Are there communication or marketing concepts that are important for agencies to be aware of? The key is to create interesting memorable themes and graphic approaches that can also educate and strengthen the brand, no matter what the medium used to deliver the message. I have always found that solid creative approaches embodied within interesting execution can accomplish those goals. Design and marketing have absolutely no value if they do not create interest for the audience while defining the main message. Too often marketers get hung up on the facts, ignoring the idea that there have to be some elements that will captivate the audience. Good marketing materials should inspire emotionally and inspirationally and/or challenge the reader to think and engage.

ABOUT DINO PAUL Dino Paul is a graduate of California State University, Chico in 1983 with a BA degree in Visual Communications and a BS in Business Administration. Dino founded Dino Design in 1994. He is responsible for maintaining the high level of creativity and quality work produced by Dino Design. He instills his philosophy of doing good work and providing excellent service to their clients. He works closely with each account and takes personal responsibility for the firm.

I THINK ONE OF THE BIGGEST OBSTACLES WHEN MARKETING AND PROMOTING SERVICE-LEARNING EVENTS OR TOPICS IS CREATING INTRIGUING YET CLEAR MESSAGES.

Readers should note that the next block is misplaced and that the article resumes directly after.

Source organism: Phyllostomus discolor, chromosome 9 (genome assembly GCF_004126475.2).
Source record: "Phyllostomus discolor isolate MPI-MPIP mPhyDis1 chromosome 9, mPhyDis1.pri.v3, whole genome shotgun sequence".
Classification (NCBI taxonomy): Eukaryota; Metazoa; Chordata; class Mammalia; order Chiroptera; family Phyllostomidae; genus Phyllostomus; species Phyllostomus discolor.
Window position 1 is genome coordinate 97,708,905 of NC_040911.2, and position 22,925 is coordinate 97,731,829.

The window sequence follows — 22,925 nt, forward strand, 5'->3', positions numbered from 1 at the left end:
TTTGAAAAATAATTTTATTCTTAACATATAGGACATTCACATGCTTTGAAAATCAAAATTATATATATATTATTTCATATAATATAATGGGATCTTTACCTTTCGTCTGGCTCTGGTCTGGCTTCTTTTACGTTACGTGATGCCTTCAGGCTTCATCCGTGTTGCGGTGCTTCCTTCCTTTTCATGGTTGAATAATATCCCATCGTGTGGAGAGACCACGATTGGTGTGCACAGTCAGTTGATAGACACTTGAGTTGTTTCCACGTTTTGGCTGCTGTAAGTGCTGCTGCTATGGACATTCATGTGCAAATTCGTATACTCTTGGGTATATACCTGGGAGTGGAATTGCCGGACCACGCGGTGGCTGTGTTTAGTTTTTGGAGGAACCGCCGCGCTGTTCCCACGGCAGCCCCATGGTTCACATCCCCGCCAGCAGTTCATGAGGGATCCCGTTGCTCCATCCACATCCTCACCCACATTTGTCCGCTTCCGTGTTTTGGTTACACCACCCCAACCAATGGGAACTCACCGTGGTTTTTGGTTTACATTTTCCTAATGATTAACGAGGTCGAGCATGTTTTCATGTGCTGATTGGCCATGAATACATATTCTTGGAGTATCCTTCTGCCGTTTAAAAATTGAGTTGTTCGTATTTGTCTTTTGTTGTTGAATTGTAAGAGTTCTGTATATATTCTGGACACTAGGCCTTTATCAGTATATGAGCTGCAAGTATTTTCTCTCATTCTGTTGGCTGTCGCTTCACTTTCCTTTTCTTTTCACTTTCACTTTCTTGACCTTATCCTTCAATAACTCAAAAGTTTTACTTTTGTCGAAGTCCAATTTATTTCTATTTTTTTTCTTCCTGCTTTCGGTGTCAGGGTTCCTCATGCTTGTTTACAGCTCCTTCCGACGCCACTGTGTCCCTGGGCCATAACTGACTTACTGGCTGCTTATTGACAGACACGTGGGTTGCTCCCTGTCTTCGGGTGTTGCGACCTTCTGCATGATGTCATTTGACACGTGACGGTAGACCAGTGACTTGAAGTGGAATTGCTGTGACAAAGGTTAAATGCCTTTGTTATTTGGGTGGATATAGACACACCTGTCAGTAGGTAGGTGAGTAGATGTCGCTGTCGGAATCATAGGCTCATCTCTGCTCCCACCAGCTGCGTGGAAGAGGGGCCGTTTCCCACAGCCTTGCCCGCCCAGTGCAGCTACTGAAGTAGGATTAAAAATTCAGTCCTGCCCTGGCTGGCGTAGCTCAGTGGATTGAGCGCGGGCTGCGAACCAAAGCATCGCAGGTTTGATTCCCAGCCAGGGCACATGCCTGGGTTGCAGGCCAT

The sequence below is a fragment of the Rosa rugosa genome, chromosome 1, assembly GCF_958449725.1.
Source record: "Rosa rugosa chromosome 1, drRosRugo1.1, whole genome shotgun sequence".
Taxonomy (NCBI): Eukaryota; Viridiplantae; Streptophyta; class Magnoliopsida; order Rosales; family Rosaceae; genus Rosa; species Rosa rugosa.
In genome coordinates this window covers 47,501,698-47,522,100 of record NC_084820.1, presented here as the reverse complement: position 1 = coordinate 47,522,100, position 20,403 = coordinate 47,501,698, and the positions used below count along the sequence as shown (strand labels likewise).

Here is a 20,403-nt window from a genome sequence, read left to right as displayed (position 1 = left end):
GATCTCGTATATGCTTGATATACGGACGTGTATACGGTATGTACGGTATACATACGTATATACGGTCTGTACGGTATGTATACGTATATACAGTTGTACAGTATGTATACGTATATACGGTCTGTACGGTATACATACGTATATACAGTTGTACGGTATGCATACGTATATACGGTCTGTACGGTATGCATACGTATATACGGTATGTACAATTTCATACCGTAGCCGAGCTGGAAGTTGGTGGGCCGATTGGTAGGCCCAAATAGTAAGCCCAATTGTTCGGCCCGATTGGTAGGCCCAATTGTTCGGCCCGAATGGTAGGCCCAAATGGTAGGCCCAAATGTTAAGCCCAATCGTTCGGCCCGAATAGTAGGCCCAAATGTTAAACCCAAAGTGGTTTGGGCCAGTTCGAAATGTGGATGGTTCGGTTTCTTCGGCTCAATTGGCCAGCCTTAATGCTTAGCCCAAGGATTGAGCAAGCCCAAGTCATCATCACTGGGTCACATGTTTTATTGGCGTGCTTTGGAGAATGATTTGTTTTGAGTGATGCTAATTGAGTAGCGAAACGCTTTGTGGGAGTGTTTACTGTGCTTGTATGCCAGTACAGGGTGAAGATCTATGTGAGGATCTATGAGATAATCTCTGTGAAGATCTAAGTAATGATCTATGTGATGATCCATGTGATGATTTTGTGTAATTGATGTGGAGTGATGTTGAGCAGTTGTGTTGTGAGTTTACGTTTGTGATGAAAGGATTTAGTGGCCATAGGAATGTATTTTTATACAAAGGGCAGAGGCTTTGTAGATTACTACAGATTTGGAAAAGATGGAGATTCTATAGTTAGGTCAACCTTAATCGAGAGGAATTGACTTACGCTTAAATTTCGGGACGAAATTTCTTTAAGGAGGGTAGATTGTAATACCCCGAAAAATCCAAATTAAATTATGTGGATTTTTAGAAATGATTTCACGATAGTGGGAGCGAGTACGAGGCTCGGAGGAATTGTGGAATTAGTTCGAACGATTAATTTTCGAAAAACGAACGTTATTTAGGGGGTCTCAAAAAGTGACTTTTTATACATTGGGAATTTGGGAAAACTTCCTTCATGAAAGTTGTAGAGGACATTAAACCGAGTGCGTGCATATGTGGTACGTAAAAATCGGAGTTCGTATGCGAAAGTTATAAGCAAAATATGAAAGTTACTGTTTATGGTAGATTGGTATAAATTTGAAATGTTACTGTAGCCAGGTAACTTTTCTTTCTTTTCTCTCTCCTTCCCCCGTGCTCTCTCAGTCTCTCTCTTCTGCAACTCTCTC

Dino’s work has garnered numerous local and national awards, and his projects have been featured in a variety of trade publications such as How magazine, Communication Arts magazine, Graphis, and Step by Step Graphics. In addition, his work has been published and featured in design hardbound books such as Graphis Logo 2, Typography 14, Art Directors Annual, The Workbook AR 100 Annuals, and the Logo Lounge Master Library series. Dino has been an active member of the American Institute of Graphic Arts (AIGA) for the past 18 years as well as the Society for Environmental Graphic Design (SEGD) for the past ten years.

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STUDENT RETENTION AND AMERICORPS Jennifer Hine, Washington Campus Compact What role have you played in supporting, advocating, or developing service-learning or civic engagement programs? I have served as the executive director for Washington Campus Compact since 1995. In that role, I have developed, implemented, and sustained multiple state, regional, and national programs/initiatives that support college student civic engagement. We have been successful in procuring public and private grants— while leveraging local resources—to implement sustainable civic engagement programs and initiatives that engage college students in service while helping to strengthen communities. Since 2002, we have procured over $38 million in grants and educational scholarships to support college student civic engagement. Washington Campus Compact is known for its entrepreneurial vision and leadership in the service-learning/civic engagement field. Through up-front strategic planning; strong partnership building and consistent communication practices with grantees and stakeholders; thorough program record keeping and monitoring; sound fiscal oversight; and a strong commitment to assessment and meeting program objectives, WACC has a stellar track record as a grant manager. Our leadership in program and grant management is widely recognized. WACC is often requested to facilitate local, state, regional, and national trainings on many topics related to program and grant management in the service-learning and civic engagement fields.